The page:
Of God and His Creatures

tode ti, or toionde ti, as Aristotle would say, the former expressing some particular substance, as 'this steam,' the latter some particular quality, as 'the whiteness of these washed garments.'

The argument lies open to this difficulty. -- Effects answer proportionally to their causes: but 'being, simply as such,' is an abstract effect: therefore it answers to an abstract cause: which argues the Creator to be an abstract Being: now abstract Being is mere mental fiction. -- St Thomas would not admit this Nominalist position, that abstract Being is mere mental fiction. Force, Energy, Work, Life, surely are not mere mental fictions, and yet they are abstract beings. Abstract Being does not exist as abstract: it is a reality in these and these particulars. St Thomas, in one place, if indeed the argument is really his, calls God an abstract Being: see B. I, Chap. XLII, n. 13, with note. He means that God is a Being of ideal perfection. God is ideal Being, actualised: He is the actuality of ideality.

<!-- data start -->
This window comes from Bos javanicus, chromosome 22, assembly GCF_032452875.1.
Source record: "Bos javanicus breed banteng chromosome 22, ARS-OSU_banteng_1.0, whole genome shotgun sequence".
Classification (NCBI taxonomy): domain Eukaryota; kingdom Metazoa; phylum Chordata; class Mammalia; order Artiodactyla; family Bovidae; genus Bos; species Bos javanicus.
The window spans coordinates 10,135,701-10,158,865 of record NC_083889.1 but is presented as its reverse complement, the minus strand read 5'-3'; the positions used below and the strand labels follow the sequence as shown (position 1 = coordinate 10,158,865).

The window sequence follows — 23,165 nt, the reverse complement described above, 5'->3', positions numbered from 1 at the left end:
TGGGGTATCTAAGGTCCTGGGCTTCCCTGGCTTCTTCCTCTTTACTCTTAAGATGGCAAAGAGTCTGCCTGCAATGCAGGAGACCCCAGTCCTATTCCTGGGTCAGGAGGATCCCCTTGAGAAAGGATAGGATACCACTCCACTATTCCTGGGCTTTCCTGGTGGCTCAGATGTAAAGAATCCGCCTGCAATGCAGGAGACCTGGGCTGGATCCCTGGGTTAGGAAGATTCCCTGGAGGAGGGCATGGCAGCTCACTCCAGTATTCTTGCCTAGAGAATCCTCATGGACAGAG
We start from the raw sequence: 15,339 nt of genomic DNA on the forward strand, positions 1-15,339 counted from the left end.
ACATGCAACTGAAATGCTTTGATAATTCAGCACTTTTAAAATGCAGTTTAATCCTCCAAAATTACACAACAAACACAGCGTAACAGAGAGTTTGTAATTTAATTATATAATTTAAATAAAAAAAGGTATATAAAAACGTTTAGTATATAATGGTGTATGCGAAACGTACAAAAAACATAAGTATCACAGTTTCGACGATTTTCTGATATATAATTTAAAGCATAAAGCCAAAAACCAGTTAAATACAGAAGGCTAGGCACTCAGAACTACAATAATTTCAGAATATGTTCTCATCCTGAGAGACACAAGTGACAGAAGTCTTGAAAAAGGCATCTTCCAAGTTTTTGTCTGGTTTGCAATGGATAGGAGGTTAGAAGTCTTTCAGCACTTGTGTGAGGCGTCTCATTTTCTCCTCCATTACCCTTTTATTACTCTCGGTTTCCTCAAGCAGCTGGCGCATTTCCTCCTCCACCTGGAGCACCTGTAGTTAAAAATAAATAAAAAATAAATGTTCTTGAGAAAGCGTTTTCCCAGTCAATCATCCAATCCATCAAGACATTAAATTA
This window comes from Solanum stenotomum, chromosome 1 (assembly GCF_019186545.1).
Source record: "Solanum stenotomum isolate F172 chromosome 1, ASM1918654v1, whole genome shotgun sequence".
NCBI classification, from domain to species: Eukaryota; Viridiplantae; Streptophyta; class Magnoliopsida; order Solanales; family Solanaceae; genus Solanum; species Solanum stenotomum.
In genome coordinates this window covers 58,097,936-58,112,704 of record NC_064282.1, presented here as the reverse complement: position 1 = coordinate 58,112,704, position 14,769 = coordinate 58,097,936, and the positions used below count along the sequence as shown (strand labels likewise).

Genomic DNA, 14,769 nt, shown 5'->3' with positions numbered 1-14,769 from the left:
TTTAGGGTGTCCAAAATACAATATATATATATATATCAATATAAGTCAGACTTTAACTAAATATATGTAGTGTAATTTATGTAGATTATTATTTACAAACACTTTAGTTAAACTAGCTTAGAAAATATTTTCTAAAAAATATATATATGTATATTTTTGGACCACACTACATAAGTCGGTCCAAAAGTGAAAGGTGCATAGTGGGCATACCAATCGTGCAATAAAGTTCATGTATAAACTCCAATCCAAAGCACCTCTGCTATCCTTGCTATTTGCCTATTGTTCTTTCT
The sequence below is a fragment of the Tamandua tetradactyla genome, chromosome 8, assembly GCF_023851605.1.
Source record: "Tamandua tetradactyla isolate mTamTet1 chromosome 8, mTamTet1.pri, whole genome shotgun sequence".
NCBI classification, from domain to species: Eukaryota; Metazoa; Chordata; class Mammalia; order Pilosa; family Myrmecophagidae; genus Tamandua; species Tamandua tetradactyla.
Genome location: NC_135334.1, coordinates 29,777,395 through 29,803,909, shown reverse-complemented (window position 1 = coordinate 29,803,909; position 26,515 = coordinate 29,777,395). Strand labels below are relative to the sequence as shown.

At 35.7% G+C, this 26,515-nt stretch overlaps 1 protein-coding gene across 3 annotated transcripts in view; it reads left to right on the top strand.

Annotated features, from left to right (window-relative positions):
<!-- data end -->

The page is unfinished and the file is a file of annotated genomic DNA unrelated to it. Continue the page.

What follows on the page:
Of God and His Creatures: 2.21